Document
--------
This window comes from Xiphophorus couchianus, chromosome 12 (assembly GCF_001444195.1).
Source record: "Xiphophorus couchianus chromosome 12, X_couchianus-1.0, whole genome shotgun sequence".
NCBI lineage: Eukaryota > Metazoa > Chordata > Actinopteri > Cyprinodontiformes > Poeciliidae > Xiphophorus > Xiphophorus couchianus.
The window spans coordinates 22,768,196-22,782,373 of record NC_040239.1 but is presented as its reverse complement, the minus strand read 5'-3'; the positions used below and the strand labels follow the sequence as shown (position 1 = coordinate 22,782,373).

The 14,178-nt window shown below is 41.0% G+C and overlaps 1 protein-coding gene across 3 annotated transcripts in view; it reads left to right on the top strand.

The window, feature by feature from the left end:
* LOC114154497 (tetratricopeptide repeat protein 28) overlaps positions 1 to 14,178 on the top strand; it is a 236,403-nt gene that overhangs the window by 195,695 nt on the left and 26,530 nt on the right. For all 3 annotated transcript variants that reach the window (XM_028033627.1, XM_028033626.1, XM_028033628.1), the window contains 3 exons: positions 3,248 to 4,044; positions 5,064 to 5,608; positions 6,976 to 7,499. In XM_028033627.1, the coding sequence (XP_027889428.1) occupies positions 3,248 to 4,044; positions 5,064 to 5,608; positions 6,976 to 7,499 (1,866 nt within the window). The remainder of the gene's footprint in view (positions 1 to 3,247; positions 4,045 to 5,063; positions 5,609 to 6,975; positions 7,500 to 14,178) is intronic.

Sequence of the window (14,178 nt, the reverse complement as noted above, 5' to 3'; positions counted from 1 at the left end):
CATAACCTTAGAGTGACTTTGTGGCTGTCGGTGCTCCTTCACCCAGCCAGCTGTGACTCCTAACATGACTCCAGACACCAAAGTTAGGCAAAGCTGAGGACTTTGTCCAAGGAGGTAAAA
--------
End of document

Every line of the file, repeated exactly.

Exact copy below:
This window comes from Xiphophorus couchianus, chromosome 12 (assembly GCF_001444195.1).
Source record: "Xiphophorus couchianus chromosome 12, X_couchianus-1.0, whole genome shotgun sequence".
NCBI lineage: Eukaryota > Metazoa > Chordata > Actinopteri > Cyprinodontiformes > Poeciliidae > Xiphophorus > Xiphophorus couchianus.
The window spans coordinates 22,768,196-22,782,373 of record NC_040239.1 but is presented as its reverse complement, the minus strand read 5'-3'; the positions used below and the strand labels follow the sequence as shown (position 1 = coordinate 22,782,373).

The 14,178-nt window shown below is 41.0% G+C and overlaps 1 protein-coding gene across 3 annotated transcripts in view; it reads left to right on the top strand.

The window, feature by feature from the left end:
* LOC114154497 (tetratricopeptide repeat protein 28) overlaps positions 1 to 14,178 on the top strand; it is a 236,403-nt gene that overhangs the window by 195,695 nt on the left and 26,530 nt on the right. For all 3 annotated transcript variants that reach the window (XM_028033627.1, XM_028033626.1, XM_028033628.1), the window contains 3 exons: positions 3,248 to 4,044; positions 5,064 to 5,608; positions 6,976 to 7,499. In XM_028033627.1, the coding sequence (XP_027889428.1) occupies positions 3,248 to 4,044; positions 5,064 to 5,608; positions 6,976 to 7,499 (1,866 nt within the window). The remainder of the gene's footprint in view (positions 1 to 3,247; positions 4,045 to 5,063; positions 5,609 to 6,975; positions 7,500 to 14,178) is intronic.

Sequence of the window (14,178 nt, the reverse complement as noted above, 5' to 3'; positions counted from 1 at the left end):
CATAACCTTAGAGTGACTTTGTGGCTGTCGGTGCTCCTTCACCCAGCCAGCTGTGACTCCTAACATGACTCCAGACACCAAAGTTAGGCAAAGCTGAGGACTTTGTCCAAGGAGGTAAAA